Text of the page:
It has been hard to keep my head on straight lately. I’ve been a blocked blogger, avoiding my WordPress account. It remains unclear whether I live in Portland or Valladolid and seems more and more that time will have to be carefully split between both. It also remains unclear if I am a wine importer or a student of wine. My studies for WSET Level 4 are starting in August and my first Davis Winemaking Certificate class will begin in September. I have also initiated a series of video tastings that we’ll broadcast across our small companies’ platforms both in Europe and the U.S. Yikes.
So, I took a step away from the commitment pressure cooker and accepted a quick trip up to Bordeaux for Vinexpo. If you are even a semi-serious student of wine, your first trip to Bordeaux is like traveling to Mecca. Suddenly all the villages that appeared on one side or another of flashcards are jumping off denizens tongues like eating a puffed gourgères, consuming consonants and caressing vowels as they go. You think you know the grape makeup of a bottle of Sauternes until you hear it described by a Sauternais winemaker and then you go did he say sauvignon blanc or its time for lunch? Oh, moos-koo-de, and here I always thought it was mus-ka-tel.
Our guide at Château Filhot told us that none of the wineries in Sauternes were built with subterranean cellars because of the sandy soils. In addition, to protect the fermenting and aging wines from overheating in the late-afternoon sun, the walls on the west side of Sauternes’ wineries are built thicker than the east-facing walls. The harvest consists of up to six passes through the vineyard when trained workers skillfully comb through bunches looking for the perfectly botrytised grapes. An average harvest will only yield 10-20 hectoliters making Sauternes a very costly beverage before it even starts fermenting. I picked up two 375 ml 2009s; one for drinking with my Dad the next time I see him and one to cellar.
We stayed in a village 40 miles south of Bordeaux called Villandraut, near Bazas. It was typically French picturesque, enough to make Amelie swoon. I went running early the first morning past the castle in anticipation of the butter croissants and canelets I’d be ingesting uncontrollably. I stepped out and realized through the heavy humid air why grapes can grow botrytis here, in the heart of Sauternes wine country. It also smelled quite different than Spain; less bleach and sandalwood cologne, more rosewater and dairy -all that butter for my croissants.
There are striking resemblances between a people and their wines. I noticed this immediately after crossing over the border into France. These are generalizations of course, and putting diplomacy aside, Spanish wines tend to be heavy handed with bold strokes of fruit and oak, a reflection of their strong will and animated character. I found the French wines I tasted to be more perfumed with finesse and elegance and most of the wine happening in the nose rather than on the palate. Maybe this is why Vega Sicilia has had so much success in incorporating a bit of cabernet sauvignon into its tempranillo blends and why now Alvaro Palacios’ perfumed wines are dominating lists across the U.S.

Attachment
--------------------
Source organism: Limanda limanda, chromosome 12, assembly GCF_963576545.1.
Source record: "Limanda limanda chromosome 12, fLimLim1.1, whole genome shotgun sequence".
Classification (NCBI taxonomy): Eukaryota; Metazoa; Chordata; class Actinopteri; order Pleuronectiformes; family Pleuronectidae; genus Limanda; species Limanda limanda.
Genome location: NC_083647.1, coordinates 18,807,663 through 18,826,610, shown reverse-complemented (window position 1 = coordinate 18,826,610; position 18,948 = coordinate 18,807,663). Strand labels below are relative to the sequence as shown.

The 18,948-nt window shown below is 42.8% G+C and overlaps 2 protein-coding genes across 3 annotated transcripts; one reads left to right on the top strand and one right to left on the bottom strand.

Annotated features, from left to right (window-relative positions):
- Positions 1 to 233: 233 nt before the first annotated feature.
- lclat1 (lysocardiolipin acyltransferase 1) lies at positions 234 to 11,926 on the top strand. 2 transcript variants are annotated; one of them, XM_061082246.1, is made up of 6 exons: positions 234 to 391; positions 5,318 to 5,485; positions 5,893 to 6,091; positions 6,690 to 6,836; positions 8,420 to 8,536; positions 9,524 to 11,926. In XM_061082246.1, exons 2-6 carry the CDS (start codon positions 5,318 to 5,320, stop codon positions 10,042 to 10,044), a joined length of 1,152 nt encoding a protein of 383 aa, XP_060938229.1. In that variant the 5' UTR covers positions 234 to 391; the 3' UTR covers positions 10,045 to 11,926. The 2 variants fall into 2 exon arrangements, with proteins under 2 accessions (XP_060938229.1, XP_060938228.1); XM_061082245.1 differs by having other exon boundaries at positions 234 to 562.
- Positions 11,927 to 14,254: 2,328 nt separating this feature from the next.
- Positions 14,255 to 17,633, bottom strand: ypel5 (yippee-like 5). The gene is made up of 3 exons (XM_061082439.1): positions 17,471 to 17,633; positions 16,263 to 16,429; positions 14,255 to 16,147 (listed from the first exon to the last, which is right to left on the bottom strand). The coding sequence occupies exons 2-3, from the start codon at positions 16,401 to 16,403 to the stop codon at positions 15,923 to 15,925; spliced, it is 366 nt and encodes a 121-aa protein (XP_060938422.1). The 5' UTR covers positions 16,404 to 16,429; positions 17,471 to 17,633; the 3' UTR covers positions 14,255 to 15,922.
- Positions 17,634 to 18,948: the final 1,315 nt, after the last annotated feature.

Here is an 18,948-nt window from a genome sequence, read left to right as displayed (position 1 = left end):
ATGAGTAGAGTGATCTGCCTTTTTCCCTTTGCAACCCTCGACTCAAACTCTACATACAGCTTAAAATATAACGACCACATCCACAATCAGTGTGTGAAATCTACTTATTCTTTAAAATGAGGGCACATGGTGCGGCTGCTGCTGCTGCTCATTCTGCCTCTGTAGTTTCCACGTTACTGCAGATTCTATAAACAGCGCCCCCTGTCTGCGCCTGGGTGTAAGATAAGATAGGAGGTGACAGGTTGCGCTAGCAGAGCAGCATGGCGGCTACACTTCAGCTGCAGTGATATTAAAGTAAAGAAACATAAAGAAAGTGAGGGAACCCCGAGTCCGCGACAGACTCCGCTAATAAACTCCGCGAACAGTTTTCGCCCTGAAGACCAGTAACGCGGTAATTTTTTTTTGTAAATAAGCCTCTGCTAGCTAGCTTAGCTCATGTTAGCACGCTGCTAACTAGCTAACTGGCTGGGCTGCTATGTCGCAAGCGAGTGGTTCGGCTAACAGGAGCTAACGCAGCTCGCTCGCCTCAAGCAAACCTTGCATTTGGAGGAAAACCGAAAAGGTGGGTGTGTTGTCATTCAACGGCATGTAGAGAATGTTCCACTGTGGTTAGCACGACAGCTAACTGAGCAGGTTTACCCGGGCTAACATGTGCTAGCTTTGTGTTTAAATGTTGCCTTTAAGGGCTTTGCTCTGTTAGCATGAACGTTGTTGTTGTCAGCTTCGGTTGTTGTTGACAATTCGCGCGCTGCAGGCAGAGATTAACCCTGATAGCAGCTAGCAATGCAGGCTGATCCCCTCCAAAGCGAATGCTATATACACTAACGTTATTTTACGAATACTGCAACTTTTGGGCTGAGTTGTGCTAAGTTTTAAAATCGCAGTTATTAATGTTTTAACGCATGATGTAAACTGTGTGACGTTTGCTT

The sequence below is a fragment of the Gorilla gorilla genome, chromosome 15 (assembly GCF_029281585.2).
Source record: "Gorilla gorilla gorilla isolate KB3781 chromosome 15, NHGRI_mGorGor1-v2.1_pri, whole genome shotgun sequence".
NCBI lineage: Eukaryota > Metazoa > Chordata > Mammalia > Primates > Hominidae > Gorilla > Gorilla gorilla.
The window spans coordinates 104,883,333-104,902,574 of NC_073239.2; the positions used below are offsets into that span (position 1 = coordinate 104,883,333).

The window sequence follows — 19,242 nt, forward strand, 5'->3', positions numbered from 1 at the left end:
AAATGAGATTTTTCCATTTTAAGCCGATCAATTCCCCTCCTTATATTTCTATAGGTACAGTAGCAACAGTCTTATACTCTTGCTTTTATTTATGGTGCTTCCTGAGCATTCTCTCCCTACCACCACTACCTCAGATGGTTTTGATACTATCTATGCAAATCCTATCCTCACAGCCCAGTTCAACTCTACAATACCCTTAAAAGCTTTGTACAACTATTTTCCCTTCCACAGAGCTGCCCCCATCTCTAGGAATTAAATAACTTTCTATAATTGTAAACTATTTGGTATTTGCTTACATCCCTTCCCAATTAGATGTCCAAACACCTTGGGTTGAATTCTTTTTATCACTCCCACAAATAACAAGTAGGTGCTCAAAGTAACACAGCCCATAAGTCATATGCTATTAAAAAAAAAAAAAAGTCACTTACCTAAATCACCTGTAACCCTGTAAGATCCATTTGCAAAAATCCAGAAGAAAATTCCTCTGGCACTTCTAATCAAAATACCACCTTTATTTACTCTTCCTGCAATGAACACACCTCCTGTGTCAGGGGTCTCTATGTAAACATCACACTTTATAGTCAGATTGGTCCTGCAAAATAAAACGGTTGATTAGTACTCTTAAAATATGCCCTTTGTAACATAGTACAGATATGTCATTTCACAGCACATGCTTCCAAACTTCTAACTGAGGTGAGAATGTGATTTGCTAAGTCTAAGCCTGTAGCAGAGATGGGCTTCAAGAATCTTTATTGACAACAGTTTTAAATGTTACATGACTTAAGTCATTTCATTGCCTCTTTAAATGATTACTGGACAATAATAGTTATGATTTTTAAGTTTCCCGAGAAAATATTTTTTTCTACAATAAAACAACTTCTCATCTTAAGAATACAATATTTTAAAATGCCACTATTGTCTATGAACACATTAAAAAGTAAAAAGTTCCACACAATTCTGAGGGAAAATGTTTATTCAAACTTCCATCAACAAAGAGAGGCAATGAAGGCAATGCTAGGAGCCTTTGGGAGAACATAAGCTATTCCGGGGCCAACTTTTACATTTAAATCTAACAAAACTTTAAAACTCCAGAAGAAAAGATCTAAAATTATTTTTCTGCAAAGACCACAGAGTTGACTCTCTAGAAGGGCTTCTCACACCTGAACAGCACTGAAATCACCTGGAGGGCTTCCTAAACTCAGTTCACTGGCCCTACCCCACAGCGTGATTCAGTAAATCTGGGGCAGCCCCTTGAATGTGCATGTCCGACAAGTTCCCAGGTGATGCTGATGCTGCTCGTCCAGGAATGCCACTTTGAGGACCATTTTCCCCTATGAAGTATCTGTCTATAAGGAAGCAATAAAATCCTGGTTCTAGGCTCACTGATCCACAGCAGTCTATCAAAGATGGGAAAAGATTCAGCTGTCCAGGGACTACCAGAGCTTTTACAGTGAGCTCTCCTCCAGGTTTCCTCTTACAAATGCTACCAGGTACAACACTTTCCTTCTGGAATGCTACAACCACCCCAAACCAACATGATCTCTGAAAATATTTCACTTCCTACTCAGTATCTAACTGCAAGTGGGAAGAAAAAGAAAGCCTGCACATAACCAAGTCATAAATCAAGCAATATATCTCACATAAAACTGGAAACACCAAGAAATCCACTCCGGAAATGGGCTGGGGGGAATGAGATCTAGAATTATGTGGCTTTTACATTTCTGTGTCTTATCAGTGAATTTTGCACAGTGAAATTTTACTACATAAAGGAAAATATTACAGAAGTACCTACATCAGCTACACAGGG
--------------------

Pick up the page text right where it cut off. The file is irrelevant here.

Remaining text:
Their temples to wine, the châteaux, are legendary and aristocratic. Miguel suggested we try to sneak into the Château Margaux/Wine Spectator opening of a new wing of the winery. Thankfully I had left my waiter’s black and whites at home. So we drove on as the black-tie crowd arrived. It was too late to make any winery visits, so we admired the famed houses as we wound around Cantenac and Pauillac.
A few short notes…
Domaine Jean-Claude Courtault from the parishes in and around Chablis: Lignorelles, Beines, Fyé and Villy. Possess 18 hectares in total and pick 6,000-7,000 plants per hectare. Older vines avg. age 35-years-old. Petit Chablis 2014 barrel sample. Sampled with hand-shucked oysters. Pale lemon color. Fresh, high minerality.
Chablis Les Venerables 2010. Medium lemon color. Straw, meadow, alfalfa on the nose.
Manoir du Capucin Lovely proprietor Chloé Bayon allowed to taste through her selections. She is a member of the Femmes et Vins de Bourgonge orgnazition that seems to seek to promote female winemakers in the region. She was equal parts charm and ambition and eager to talk about her climats Clos de la Maison and Aux Morlays. Mâcon Solutré Pouilly “Délices” 2014 was fresh, lots of juicy white stone fruit, easy drinking, €5-€10. Pouilly Fuissé “Sensations” 2014 shows nice richness, viscosity and green apple and unripe melon on the palate. Medium acidity. Pouilly Fuissé Aux Morlays 2012 showed roundness, rich complexity and structure, open, straw, caramel, rose, and apricot on the nose and palate.
Brune el Blonde de Vidal-Fleury (Côte-Rôtie) 2010 showed black cherry, dried oregano and a smattering of savory notes like smoked meats.
Cave de Tain L’Hermitage La Grace (Croze-Hermitage) 2013 from winemaker Murielle Chardin-Frouin showed big and strong on the nose of crushed red flower petals, more savory and a bit of stinkiness (SO2 blow off?)
Rocca Maura Terra Encestra (Lirac) 2012 by winemaker Emmanuelle Daverat Perkins showed some oak with vanilla notes on the nose, a deep purple color, warm, but soft, round tannin. Reminded me of a Priorat.
Rocca Maura Terra Encestra (Lirac) 2013 showed more heat than warmth, wonderful smokiness and smoked charcuterie.